Agency of the self is induced to come forward
Each person is required to reflect on , act upon and justify the evidence s/he collect. Hence the perceptions of each individual is brought to the fore with reason and allowed to be subjected to questions and debate. The resultant experience – every individual feels involved and views of each person are taken on board. It also reveals to each stakeholder what and how they are thinking automatically allowing for clarifications and readjustments if required.
What good looks like – to you and to me
The process of ‘evidence’ collection brings to fore the range of differences and similarities in the understanding of what ‘good’ looks like. This then creates an exhaustive list of practice that one ‘thinks’ one is doing and what one ‘can’ do to continuously improve the school – all drawn from members within one school.
Quality Dialogue and Action Planning
An essential part of the review process is the dialogue that is held between the SSRE and SERE team. The dialogue begins with a discussion on areas that both teams agree the school is doing well in, areas they could improve on and areas that need attention. Adopting this model of discussion creates an environment desiring change since the school is able to celebrate areas they are doing well in and also focus on what they can do better or needs attention. The discussion on what ‘good’ looks like in each KPA also forces a much needed attention on what ‘quality’ education does and must mean for all children.
Discussion on action planning day is once again a strategic day to ensure that the school does ‘something’ about its findings and not end the process with just scores or results. It helps to close the 5 day process by picking one statement/s in any one KPA that the school wishes to work on and helps them make a plan together thus ensuring will and commitment of the school in taking up a desired change.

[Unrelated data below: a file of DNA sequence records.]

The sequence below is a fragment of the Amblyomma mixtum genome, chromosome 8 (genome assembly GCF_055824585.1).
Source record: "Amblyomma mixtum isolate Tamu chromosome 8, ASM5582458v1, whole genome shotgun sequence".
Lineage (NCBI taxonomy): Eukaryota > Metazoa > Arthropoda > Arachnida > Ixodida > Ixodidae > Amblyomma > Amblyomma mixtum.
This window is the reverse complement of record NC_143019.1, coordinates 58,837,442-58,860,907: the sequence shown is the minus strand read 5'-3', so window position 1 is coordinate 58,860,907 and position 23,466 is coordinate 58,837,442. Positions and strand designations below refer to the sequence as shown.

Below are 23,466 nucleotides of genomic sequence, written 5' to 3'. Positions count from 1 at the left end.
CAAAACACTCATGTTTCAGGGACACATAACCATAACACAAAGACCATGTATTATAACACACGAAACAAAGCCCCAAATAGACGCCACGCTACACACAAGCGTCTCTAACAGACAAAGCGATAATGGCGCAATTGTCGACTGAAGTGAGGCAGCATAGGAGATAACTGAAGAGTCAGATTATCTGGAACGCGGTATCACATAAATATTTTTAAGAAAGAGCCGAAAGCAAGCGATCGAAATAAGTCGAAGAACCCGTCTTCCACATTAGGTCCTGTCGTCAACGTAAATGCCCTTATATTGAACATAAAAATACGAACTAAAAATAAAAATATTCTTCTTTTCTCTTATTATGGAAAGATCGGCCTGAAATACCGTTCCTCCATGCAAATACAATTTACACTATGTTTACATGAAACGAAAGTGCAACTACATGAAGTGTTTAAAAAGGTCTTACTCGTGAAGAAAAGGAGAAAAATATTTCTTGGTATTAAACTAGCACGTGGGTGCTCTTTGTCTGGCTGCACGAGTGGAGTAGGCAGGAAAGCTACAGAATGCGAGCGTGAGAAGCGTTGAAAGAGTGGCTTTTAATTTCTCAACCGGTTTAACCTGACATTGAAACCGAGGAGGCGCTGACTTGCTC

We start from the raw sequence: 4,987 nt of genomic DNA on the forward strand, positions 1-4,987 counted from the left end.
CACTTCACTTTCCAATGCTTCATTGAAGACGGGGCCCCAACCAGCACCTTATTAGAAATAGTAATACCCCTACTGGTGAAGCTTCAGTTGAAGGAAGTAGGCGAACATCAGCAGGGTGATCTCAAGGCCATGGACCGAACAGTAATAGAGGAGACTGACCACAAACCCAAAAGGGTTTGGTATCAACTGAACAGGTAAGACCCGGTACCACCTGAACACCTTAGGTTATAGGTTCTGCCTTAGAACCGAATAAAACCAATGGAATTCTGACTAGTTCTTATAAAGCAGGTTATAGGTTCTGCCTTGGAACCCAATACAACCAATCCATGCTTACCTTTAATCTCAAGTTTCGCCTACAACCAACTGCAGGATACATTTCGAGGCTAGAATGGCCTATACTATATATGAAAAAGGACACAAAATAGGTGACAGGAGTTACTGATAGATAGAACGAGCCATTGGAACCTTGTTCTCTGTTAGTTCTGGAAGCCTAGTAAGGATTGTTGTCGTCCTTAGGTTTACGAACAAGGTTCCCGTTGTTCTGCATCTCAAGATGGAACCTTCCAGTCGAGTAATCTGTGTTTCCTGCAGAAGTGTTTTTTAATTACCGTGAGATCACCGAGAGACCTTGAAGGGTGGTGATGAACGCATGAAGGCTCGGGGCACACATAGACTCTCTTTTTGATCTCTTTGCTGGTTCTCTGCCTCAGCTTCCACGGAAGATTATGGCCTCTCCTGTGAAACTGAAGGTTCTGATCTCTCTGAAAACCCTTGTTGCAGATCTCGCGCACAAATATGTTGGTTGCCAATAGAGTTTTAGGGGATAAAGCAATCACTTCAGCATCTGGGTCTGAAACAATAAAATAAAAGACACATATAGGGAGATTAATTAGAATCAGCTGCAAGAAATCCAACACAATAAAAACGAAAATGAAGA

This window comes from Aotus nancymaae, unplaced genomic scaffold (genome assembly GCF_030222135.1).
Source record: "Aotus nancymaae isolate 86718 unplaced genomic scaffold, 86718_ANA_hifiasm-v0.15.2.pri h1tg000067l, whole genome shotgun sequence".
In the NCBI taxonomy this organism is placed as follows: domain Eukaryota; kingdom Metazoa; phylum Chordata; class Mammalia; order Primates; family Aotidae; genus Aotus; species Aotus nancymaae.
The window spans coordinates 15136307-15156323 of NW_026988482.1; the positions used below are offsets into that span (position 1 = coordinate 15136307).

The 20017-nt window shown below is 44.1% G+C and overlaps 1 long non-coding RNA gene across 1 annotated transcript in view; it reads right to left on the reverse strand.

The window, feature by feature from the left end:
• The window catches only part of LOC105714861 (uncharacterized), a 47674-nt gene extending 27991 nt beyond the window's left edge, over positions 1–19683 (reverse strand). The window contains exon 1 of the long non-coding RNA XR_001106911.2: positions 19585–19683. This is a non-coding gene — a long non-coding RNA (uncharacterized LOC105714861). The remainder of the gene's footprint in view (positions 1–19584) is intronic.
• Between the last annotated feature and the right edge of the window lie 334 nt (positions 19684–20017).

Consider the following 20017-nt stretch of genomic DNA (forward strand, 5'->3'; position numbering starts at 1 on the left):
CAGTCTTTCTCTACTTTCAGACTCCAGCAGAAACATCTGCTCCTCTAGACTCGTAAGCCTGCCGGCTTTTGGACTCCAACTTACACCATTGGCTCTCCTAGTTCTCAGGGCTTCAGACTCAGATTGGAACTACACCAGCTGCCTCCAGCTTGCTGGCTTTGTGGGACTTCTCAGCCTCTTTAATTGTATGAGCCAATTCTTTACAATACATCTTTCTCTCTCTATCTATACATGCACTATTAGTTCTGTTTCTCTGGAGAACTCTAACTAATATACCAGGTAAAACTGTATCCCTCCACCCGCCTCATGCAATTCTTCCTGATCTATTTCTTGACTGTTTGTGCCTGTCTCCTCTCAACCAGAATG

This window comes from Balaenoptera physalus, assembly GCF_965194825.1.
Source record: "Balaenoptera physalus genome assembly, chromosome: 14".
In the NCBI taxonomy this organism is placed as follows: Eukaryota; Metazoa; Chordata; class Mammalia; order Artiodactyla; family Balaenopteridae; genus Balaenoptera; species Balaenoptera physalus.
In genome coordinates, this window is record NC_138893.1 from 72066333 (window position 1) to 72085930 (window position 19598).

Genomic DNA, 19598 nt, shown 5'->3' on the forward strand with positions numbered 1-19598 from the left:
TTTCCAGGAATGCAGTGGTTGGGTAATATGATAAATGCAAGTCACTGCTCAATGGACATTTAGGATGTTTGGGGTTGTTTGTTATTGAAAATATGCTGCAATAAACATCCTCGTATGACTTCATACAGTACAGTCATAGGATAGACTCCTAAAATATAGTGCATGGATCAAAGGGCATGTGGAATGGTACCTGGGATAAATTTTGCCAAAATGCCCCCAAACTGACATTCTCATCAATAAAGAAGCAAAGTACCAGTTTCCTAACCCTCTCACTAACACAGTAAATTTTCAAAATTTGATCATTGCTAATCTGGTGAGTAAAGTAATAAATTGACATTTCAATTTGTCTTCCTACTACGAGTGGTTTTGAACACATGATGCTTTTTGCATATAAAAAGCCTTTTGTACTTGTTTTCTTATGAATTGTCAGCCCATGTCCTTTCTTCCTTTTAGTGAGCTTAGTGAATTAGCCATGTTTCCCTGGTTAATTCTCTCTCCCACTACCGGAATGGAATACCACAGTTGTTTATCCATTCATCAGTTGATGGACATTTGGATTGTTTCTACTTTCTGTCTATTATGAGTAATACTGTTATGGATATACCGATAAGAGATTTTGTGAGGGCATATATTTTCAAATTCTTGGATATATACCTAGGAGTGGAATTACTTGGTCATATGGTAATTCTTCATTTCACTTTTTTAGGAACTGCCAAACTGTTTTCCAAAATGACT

Validated by Educationists
One of the reasons that schools may accept such a review is that because it is led and conducted by educationist themselves. It is strategic to the process and hence works because the school realises the feedback comes from people who ‘know’ and ‘understand’ schools and are their ‘own’.
And in the process the review ….
Creates resources – human and practices
The process has so far involved principals and administrators to assess schools thus invariably increasing their own capacity and understanding –leading to running their own schools better. A chance to review other schools also helps in widening exposure by visiting other schools in different parts of the country which a principal/teacher may not typically receive. The process also captures the various practices schools are adopting to get better and sharing these practices helps schools learn from each other easily.
Thus the idea of improving and strengthening schools through a self review allows schools a chance to re-look, re-imagine and re-think the aims, objectives of the school and the practices it adopts. A consistent and continuous practice of self review will eventually embed the practice and allow the school to become a ‘good’ school.